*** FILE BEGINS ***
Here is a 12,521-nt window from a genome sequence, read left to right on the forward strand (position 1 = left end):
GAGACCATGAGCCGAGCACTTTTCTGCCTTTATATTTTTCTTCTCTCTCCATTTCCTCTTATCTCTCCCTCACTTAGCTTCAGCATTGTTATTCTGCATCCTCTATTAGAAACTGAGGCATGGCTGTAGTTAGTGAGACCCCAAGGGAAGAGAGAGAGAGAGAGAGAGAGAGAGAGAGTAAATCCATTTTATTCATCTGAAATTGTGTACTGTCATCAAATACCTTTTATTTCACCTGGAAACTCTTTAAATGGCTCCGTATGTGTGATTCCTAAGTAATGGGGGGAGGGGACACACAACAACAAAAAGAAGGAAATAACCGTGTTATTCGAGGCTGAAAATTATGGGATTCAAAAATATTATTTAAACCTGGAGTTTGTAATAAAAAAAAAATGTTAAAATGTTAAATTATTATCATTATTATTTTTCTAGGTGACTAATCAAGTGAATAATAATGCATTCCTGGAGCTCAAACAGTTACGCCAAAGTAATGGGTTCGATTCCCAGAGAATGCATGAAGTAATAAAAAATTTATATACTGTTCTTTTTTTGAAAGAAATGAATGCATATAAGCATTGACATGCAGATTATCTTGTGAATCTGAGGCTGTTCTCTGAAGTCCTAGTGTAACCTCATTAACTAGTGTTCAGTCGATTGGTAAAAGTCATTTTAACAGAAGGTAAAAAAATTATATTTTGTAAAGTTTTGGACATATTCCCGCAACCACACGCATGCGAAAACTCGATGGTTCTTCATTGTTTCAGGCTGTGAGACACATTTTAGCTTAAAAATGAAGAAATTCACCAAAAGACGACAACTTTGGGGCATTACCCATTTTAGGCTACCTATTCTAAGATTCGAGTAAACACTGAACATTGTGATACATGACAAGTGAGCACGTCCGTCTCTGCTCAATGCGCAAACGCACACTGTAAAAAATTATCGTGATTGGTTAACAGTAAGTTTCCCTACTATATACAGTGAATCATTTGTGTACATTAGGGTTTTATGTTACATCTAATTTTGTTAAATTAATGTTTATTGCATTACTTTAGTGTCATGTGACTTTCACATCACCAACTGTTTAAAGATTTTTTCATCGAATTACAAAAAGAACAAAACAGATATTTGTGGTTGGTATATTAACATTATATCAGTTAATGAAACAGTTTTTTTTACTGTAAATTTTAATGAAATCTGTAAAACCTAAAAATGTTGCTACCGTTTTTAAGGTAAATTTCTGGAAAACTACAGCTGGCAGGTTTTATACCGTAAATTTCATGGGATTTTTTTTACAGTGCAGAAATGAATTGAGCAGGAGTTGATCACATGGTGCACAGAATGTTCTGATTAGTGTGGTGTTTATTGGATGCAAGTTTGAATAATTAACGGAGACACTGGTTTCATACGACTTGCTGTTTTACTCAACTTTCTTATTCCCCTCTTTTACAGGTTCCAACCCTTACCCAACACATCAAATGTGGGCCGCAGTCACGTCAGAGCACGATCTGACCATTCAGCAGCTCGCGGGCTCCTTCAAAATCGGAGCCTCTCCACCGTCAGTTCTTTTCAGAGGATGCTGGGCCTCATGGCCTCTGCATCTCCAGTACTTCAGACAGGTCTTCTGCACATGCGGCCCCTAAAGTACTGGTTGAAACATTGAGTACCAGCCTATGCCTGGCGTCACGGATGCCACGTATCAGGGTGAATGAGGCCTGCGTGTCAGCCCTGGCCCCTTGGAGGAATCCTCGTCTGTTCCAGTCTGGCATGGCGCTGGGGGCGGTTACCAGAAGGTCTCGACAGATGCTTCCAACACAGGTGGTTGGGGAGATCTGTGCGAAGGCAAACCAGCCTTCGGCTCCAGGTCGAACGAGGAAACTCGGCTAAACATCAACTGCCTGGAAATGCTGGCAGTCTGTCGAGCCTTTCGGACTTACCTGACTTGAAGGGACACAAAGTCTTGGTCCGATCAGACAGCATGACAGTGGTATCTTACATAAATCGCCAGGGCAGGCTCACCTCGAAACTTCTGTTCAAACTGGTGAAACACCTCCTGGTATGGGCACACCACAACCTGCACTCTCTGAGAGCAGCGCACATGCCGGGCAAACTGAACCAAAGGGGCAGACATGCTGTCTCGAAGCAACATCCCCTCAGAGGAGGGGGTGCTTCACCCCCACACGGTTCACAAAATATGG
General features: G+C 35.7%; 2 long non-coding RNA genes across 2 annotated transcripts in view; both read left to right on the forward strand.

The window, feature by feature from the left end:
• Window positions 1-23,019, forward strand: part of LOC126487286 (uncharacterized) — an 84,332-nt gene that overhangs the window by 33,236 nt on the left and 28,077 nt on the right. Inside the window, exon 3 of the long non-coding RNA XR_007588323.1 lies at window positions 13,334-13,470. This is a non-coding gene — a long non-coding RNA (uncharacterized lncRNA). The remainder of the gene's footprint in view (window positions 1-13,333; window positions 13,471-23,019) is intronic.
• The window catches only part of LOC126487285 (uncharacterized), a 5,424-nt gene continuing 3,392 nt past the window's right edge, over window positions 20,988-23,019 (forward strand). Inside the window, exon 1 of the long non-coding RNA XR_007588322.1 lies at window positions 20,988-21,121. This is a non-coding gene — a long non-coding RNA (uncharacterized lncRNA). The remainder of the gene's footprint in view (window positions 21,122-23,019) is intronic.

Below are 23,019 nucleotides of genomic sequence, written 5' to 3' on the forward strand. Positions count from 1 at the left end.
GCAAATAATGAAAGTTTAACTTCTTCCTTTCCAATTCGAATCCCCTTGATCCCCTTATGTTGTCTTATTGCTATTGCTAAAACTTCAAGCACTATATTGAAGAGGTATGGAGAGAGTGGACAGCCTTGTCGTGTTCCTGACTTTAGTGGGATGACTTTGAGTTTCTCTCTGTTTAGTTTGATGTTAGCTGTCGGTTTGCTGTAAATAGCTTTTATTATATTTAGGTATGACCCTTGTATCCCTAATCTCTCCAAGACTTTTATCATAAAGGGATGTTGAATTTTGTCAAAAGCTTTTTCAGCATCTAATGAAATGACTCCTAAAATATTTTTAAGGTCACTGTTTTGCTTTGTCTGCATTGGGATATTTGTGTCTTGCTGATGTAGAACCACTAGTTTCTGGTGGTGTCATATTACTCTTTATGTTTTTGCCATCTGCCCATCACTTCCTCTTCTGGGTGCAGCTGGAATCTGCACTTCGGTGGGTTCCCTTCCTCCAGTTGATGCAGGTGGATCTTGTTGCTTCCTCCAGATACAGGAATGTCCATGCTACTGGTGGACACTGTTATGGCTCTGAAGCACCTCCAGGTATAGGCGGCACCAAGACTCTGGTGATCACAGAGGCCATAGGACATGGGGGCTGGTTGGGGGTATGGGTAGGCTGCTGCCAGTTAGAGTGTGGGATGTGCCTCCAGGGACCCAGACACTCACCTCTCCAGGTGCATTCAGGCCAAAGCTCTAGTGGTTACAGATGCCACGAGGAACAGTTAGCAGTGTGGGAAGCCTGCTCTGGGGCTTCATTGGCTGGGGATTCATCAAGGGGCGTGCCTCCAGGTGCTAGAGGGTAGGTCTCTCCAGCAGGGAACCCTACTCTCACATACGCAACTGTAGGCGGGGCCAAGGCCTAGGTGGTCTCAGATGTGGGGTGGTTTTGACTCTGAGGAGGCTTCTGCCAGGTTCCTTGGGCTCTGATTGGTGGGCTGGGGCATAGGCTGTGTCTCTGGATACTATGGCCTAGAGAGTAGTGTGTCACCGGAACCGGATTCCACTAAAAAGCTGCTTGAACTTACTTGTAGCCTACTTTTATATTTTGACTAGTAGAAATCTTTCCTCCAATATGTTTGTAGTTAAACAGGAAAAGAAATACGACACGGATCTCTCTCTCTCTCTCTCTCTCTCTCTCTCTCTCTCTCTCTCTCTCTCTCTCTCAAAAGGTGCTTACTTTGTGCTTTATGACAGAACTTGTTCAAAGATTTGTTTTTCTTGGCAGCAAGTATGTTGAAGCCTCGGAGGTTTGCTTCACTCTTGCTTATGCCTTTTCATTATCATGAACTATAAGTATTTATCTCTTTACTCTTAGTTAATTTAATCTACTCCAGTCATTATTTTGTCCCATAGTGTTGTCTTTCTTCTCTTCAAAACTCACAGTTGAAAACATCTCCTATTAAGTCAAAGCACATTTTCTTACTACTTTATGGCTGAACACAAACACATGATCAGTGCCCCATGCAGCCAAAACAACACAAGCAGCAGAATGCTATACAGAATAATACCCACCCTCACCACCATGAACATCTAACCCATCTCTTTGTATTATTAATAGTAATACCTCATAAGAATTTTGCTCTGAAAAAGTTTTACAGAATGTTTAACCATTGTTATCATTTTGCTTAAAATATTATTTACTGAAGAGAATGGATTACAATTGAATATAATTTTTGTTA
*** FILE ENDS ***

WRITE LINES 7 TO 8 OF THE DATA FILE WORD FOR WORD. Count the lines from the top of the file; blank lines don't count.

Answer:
Below are 23,019 nucleotides of genomic sequence, written 5' to 3' on the forward strand. Positions count from 1 at the left end.
GCAAATAATGAAAGTTTAACTTCTTCCTTTCCAATTCGAATCCCCTTGATCCCCTTATGTTGTCTTATTGCTATTGCTAAAACTTCAAGCACTATATTGAAGAGGTATGGAGAGAGTGGACAGCCTTGTCGTGTTCCTGACTTTAGTGGGATGACTTTGAGTTTCTCTCTGTTTAGTTTGATGTTAGCTGTCGGTTTGCTGTAAATAGCTTTTATTATATTTAGGTATGACCCTTGTATCCCTAATCTCTCCAAGACTTTTATCATAAAGGGATGTTGAATTTTGTCAAAAGCTTTTTCAGCATCTAATGAAATGACTCCTAAAATATTTTTAAGGTCACTGTTTTGCTTTGTCTGCATTGGGATATTTGTGTCTTGCTGATGTAGAACCACTAGTTTCTGGTGGTGTCATATTACTCTTTATGTTTTTGCCATCTGCCCATCACTTCCTCTTCTGGGTGCAGCTGGAATCTGCACTTCGGTGGGTTCCCTTCCTCCAGTTGATGCAGGTGGATCTTGTTGCTTCCTCCAGATACAGGAATGTCCATGCTACTGGTGGACACTGTTATGGCTCTGAAGCACCTCCAGGTATAGGCGGCACCAAGACTCTGGTGATCACAGAGGCCATAGGACATGGGGGCTGGTTGGGGGTATGGGTAGGCTGCTGCCAGTTAGAGTGTGGGATGTGCCTCCAGGGACCCAGACACTCACCTCTCCAGGTGCATTCAGGCCAAAGCTCTAGTGGTTACAGATGCCACGAGGAACAGTTAGCAGTGTGGGAAGCCTGCTCTGGGGCTTCATTGGCTGGGGATTCATCAAGGGGCGTGCCTCCAGGTGCTAGAGGGTAGGTCTCTCCAGCAGGGAACCCTACTCTCACATACGCAACTGTAGGCGGGGCCAAGGCCTAGGTGGTCTCAGATGTGGGGTGGTTTTGACTCTGAGGAGGCTTCTGCCAGGTTCCTTGGGCTCTGATTGGTGGGCTGGGGCATAGGCTGTGTCTCTGGATACTATGGCCTAGAGAGTAGTGTGTCACCGGAACCGGATTCCACTAAAAAGCTGCTTGAACTTACTTGTAGCCTACTTTTATATTTTGACTAGTAGAAATCTTTCCTCCAATATGTTTGTAGTTAAACAGGAAAAGAAATACGACACGGATCTCTCTCTCTCTCTCTCTCTCTCTCTCTCTCTCTCTCTCTCTCTCTCTCTCTCAAAAGGTGCTTACTTTGTGCTTTATGACAGAACTTGTTCAAAGATTTGTTTTTCTTGGCAGCAAGTATGTTGAAGCCTCGGAGGTTTGCTTCACTCTTGCTTATGCCTTTTCATTATCATGAACTATAAGTATTTATCTCTTTACTCTTAGTTAATTTAATCTACTCCAGTCATTATTTTGTCCCATAGTGTTGTCTTTCTTCTCTTCAAAACTCACAGTTGAAAACATCTCCTATTAAGTCAAAGCACATTTTCTTACTACTTTATGGCTGAACACAAACACATGATCAGTGCCCCATGCAGCCAAAACAACACAAGCAGCAGAATGCTATACAGAATAATACCCACCCTCACCACCATGAACATCTAACCCATCTCTTTGTATTATTAATAGTAATACCTCATAAGAATTTTGCTCTGAAAAAGTTTTACAGAATGTTTAACCATTGTTATCATTTTGCTTAAAATATTATTTACTGAAGAGAATGGATTACAATTGAATATAATTTTTGTTA